“I thought it would be interesting to look into an industry of a mixed nature – one that is partly about service, customer relations, yet involves medical knowledge and skills. I have 2 dogs. Adopting a rescued dog from an industrial park was one of the most enriching and meaningful things I’ve done. Through my attachment at Mount Pleasant (Clementi), I learnt that continual improvement is important. One of the conversations Dr Simon Quek had with the other vets was about a food allergy research he was planning to embark on which I thought was interesting. As a vet, or any other professional, it is always important to seek improvement, better processes, explore new research methods and find new solutions.” ~ Samantha Gan

“I always have a keen interest in animal welfare. I used to have a Collie and a Jack Russell Terrier. Presently, I have 3 Morkies (Maltese x Yorkshire Terrier). Through this attachment, I learnt that working in a clinic entails more than just empathy. The team has to be fast, knowledgeable, skilful and up-to-date in animal research. It was a learning experience when I could observe Dr Quek performing surgery.” ~ Alley Eio

North

Mount Pleasant Animal Clinic (North)

“Through my attachment with Dr Sandhya Nair’s team at Mount Pleasant (North), I learnt that vets and technicians require the same dedication as doctors and nurses. In fact, I think they have it tougher as animals are not able to speak about their health problems. Vets also have to deal with many things such as dental and grooming, as well as a variety of animals which can differ greatly. I saw that when the vets and technicians are not attending to animals, they’re constantly learning about medical conditions and mentoring one another. Teamwork is the key to success for every case. I appreciate the kindness the team showed us. They made time in the midst of the busyness, explained to us what they were doing and even taught us medical terms.” ~ Elke Handoyo

East

Mount Pleasant Animal Clinic (East)

“I have a love and curiosity about animals. We used to have 2 rabbits who just hopped into our house and started burrowing in the garden. We took them in and it was nice having them roam free in the yard. For 10 years, they brought us joy. You cannot do anything without passion for a common cause and that’s what everyone at Mount Pleasant (East) has in common. It is a joy to be around professionals who enjoy their work even though it’s hard. Their passion keeps them going. It has certainly inspired me in my own field.” ~ Kenneth Khoo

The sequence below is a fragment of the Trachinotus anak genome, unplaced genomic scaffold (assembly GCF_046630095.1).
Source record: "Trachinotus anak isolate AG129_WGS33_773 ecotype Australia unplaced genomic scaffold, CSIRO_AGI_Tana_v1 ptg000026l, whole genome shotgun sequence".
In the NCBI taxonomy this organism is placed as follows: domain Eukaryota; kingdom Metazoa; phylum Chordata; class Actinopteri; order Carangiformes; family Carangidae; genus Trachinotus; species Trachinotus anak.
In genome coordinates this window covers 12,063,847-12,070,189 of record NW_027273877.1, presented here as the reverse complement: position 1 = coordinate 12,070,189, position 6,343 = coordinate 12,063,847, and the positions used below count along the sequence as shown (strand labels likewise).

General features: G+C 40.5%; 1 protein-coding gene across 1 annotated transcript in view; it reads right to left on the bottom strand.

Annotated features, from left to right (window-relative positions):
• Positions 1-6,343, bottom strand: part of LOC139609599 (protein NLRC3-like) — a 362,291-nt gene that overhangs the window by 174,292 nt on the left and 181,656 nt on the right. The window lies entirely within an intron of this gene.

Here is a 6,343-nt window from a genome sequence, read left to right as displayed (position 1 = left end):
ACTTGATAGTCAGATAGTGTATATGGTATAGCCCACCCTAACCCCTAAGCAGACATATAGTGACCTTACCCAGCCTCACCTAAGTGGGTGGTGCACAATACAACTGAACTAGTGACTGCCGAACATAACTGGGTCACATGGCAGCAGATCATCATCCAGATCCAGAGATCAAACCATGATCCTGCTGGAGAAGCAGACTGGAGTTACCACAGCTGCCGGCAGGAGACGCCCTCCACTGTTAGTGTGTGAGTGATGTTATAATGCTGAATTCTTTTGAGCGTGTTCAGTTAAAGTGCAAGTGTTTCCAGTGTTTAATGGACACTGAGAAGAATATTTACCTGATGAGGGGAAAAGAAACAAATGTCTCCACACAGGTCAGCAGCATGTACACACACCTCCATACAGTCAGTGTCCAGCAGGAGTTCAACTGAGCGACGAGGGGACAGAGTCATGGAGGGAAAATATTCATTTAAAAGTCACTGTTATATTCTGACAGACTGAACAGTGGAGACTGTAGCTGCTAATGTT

“I have had many pets over the the years and am always interested to learn how to better care for animals. Through my attachment at Mount Pleasant (East), I learnt that client care is just as important as pet care. The team works very hard, sometimes with few breaks. They are really a committed lot. I have more empathy for vet staff now as I see what they have to deal with.” ~ Raji Ravi

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Mount Pleasant Vet Centre (Gelenggang)

And here we have teacher Clarise Wong with our team at Mount Pleasant (Gelenggang). While we thought we were givng and imparting knowledge to the teachers, we receive much more in return. Clarise has signed up her Chow Chow Xiong Xiong as a Mount Pleasant Hero to save more lives! Find out how your dog and cat can be a heroic blood donor!

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Mount Pleasant Vet Centre (Mandai)

Whitley

Mount Pleasant Central Vet Clinic (Whitley)

Mount Pleasant Gives Back: Christmas 2015

We believe in giving back to community.

Under our new initiative Mount Pleasant Community Outreach – Animal Welfare, we are delighted to give back to the people who are helping our community animals.

Beginning from Christmas month till January 2016, our clinics provided free medical treatment and sterilisation to over 45 animals from independent rescuers and animal welfare groups like Cat Welfare Society, Animal Lovers League, Noah’ s Ark CARES, House Rabbit Society and Purely Adoptions.

 

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Living with 700 rescued dogs and cats at a no-kill shelter running purely on donations, sometimes you have to wait your turn to see the vet. 15-year-old Kiki from Animal Lovers League – ALL Authorised Page had chronic ear infection with an ulcerated mass which has become impossible for the workers to control. Dr Dennis Choi and team at Mount Pleasant (Gelenggang) were prepared to perform a total ear canal ablation so that Kiki can enjoy her golden years in comfort. Unfortunately, X-rays revealed multiple tumours in her lungs. With her old age, body condition and the fact that multiple lung tumours are usually metastatic, we decided together not to put Kiki through surgery. She might not make it through. ALL had been keeping Kiki happy and comfortable, till she crossed the the rainbow bridge in April.